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Eur J Immunol. 2003 Oct;33(10):2706-16.

Regulation of PD-1, PD-L1, and PD-L2 expression during normal and autoimmune responses.

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  • 1Division of Medical Sciences, Harvard Medical School, Boston, MA 02115, USA.

Abstract

Newer members of the B7-CD28 superfamily include the receptor PD-1 and its two ligands, PD-L1 and PD-L2. Here, we characterize the expression of PD-1, PD-L1, and PD-L2 in tissues of naive miceand in target organs from two models of autoimmunity, the pancreas from non-obese diabetic (NOD) mice and brain from mice with experimental autoimmune encephalomyelitis (EAE). In naive mice, proteiexpression of PD-1, PD-L1, and PD-L2 was detected in the thymus, while PD-1 and PD-L1 were detected in the spleen. PD-L1, but not PD-L2, was also detected at low levels on cardiac endothelium, pancreatic islets, and syncyciotrophoblasts in the placenta. In pre-diabetic NOD mice, PD-1 and PD-L1 were expressed on infiltrating cells in the pancreatic islets. Furthermore, PD-L1 was markedly up-regulated on islet cells. In brains from mice with EAE, PD-1, PD-L1, and PD-L2 were expressed on infiltrating inflammatory cells, and PD-L1 was up-regulated on endothelium within EAE brain. The distinct expression patterns of PD-L1 and PD-L2 led us to compare their transcriptional regulation in STAT4(-/-), STAT6(-/-), or NF-kappaB p50(-/-)p65(+/-) dendritic cells (DC).PD-L2, but not PD-L1, expression was dramatically reduced in p50(-/-)p65(+/-) DC. Thus, PD-L1 and PD-L2 exhibit distinct expression patterns and are differentially regulated on the transcriptional level.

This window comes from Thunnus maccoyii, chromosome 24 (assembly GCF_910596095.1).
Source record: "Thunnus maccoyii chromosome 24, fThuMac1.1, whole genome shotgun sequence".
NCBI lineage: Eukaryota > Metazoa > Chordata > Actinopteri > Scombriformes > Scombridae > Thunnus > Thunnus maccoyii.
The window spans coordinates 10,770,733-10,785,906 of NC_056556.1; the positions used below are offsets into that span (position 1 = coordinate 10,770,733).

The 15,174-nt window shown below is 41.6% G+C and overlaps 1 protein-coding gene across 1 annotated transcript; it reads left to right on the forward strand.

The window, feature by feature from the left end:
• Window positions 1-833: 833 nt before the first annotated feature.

PMID:
14515254
[PubMed - indexed for MEDLINE]
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